Lacking Widespread Support, RRG Expansion Legislation Unlikely
July 22, 2019
The introduction of legislation to allow risk retention groups (RRGs) to expand coverages they can offer to their policyholder-owners has yet to happen, and even when it does, observers believe it faces an uphill battle to win congressional passage.
Under the Risk Retention Act, RRGs can provide all casualty coverages—except workers compensation—to policyholders in any state after meeting the licensing requirements of just one state.
As of June 2019, 220 RRGs were operating, according to the Risk Retention Reporter, a monthly newsletter, with more than one-third of those RRGs licensed in Vermont.
For well over a decade, lawmakers have discussed in every congressional session expansion legislation to allow RRGs to provide property coverages.
Last year, for example, then Rep. Dennis Ross (R-FL), who has since retired, introduced legislation that would have allowed RRGs to provide property coverage but only if several conditions were met.
Under that measure, only RRG policyholder-owners that are nonprofit organizations with tax-exempt status would have been allowed to offer property and auto physical damage coverages.
Several other conditions also would had to have been met: an RRG would have to be operating for at least 10 years and maintain capital and surplus of at least $10 million, with RRGs barred from offering property coverage in a state in which insurance regulators made publicly available the names of at least three admitted insurers that offer property coverage to nonprofit organizations.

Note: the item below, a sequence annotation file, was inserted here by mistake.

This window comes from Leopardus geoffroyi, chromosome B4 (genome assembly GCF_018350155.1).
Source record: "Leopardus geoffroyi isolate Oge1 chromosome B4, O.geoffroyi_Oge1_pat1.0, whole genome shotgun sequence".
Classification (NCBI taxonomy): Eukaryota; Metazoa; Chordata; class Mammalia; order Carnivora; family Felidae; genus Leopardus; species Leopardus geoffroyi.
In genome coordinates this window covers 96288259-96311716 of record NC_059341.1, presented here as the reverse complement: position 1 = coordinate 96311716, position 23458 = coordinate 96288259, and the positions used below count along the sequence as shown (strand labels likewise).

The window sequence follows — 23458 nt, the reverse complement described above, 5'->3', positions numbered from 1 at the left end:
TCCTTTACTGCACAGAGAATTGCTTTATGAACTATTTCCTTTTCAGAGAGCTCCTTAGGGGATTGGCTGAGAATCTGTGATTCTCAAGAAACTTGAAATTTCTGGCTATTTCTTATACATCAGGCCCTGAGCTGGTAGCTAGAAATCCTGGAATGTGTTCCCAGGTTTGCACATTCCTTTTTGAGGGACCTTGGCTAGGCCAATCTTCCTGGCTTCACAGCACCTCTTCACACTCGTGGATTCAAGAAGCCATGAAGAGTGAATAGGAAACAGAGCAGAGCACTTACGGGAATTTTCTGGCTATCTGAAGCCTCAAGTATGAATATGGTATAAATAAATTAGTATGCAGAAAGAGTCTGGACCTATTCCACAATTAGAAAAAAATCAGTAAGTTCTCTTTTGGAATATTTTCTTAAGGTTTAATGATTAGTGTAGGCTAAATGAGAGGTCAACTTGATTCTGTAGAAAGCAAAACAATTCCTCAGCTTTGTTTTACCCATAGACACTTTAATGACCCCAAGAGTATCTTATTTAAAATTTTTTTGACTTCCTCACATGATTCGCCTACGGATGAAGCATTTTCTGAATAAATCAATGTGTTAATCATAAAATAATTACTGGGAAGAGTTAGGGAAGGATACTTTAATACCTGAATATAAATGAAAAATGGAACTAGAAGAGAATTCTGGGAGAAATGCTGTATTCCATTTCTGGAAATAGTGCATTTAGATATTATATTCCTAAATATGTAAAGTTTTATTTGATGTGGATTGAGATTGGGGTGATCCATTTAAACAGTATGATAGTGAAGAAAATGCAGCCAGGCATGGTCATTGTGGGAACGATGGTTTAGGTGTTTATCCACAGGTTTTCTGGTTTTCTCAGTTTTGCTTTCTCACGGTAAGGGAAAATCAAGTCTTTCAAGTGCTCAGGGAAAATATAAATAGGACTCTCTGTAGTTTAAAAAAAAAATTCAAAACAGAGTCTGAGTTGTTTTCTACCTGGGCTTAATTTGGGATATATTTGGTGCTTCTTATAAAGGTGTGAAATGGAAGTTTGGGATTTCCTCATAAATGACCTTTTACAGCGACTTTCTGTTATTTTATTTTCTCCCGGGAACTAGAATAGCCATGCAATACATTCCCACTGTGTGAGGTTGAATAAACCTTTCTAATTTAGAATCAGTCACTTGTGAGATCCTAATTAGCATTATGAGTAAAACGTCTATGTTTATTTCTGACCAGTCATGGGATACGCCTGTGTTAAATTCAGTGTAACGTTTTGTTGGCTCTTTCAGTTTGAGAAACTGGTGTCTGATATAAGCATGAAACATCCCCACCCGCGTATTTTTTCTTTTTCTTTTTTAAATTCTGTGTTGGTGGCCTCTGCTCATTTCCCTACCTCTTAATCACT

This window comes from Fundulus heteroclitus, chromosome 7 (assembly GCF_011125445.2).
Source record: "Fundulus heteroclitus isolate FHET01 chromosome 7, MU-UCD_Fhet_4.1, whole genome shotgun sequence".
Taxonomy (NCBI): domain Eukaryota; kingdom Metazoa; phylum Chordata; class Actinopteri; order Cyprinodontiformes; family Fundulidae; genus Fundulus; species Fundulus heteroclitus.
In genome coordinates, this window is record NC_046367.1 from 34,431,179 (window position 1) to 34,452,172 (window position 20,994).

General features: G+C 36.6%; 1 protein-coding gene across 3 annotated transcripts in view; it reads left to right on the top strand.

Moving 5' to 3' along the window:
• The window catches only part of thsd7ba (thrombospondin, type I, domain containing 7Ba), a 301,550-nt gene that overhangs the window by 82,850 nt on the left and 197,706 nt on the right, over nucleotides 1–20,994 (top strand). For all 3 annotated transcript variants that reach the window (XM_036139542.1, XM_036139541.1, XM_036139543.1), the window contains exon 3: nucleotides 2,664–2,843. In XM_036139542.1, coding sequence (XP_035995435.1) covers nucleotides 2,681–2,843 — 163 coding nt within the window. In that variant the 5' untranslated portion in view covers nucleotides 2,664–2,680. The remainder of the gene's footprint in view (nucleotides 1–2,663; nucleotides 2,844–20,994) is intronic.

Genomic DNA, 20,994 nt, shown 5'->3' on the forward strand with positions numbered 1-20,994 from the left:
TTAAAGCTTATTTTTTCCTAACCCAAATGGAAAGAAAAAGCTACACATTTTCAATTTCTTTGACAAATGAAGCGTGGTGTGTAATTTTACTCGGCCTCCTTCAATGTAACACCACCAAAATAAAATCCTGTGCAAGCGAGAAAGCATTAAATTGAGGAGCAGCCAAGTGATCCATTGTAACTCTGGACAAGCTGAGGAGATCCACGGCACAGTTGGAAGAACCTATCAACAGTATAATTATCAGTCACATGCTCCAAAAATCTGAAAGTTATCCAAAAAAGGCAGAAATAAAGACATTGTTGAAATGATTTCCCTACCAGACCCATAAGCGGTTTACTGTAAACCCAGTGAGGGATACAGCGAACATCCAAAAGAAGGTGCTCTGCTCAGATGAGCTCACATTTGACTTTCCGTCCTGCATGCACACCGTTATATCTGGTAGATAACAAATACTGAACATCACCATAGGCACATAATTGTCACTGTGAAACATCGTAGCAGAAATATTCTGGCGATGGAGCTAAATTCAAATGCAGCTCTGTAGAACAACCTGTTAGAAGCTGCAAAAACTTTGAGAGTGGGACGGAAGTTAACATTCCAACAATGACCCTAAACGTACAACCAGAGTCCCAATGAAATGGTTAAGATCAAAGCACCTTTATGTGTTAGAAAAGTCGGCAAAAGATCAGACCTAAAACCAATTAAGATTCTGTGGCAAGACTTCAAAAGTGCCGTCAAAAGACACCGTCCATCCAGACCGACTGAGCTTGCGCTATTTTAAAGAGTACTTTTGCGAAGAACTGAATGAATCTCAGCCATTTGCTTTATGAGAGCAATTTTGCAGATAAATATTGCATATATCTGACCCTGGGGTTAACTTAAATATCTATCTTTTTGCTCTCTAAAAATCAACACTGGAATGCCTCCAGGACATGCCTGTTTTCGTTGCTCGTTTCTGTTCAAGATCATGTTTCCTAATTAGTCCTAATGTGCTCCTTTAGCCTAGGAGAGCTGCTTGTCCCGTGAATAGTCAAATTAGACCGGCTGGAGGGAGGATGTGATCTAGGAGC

While no congressional action was taken on that measure, which attracted only a few cosponsors, the proposal, or a similar one, had been expected to be introduced shortly after the January start of the current congressional session. Supporters of expansion legislation say they are working now to educate lawmakers on the merits of allowing RRGs to expand coverages.
"Work is underway to educate members of Congress about this important issue and encourage them to introduce legislation to fix the problem facing nonprofit members of RRGs," said Pamela Davis, president and CEO of the Vermont-domiciled Alliance of Nonprofits for Insurance, Risk Retention Group.
But some observers say there is not much congressional interest in expansion legislation.
"It is a nonissue," said Jon Harkavy, executive vice president and general counsel with Risk Services LLC in Washington, DC.
The key reason, Mr. Harkavy says, that Congress is very unlikely to act on RRG expansion legislation is the current healthy state of the traditional market.
By contrast, when the original Risk Retention Act was passed in 1981, which only allowed RRGs to offer product liability and completed operations coverage—later expanded in 1986 to allow RRGs to offer all casualty coverages, except workers compensation, market conditions were very different.
"You had an affordability and availability crisis," Mr. Harkavy said.
Even when an expansion measure is introduced, observers continue to be skeptical that it would pass.
Lawmakers, notes Robert "Skip" Myers, a partner with the law firm Morris, Manning & Martin, LLP, in Washington, DC, and general counsel with the National Risk Retention Association, are tied up with numerous political issues.
"I would be thrilled if Congress passed expansion legislation. But my understanding is there is no chance of that happening. There is no widespread political support" behind expansion legislation, said Michael Schroeder, chairman of the National Risk Retention Association and chairman of the Allied Professionals Insurance Co., a Risk Retention Group, which is domiciled in Arizona.
But supporters of expansion legislation say they will continue to urge lawmakers to pass expansion legislation.
"The commercial insurance market does not provide stand-alone property and auto physical damage coverage appropriate for tens of thousands of nonprofit organizations across the country that are members of their own RRGs," Ms. Davis said.
"To fix this market failure, it is essential that this bill becomes law soon," she added.
July 22, 2019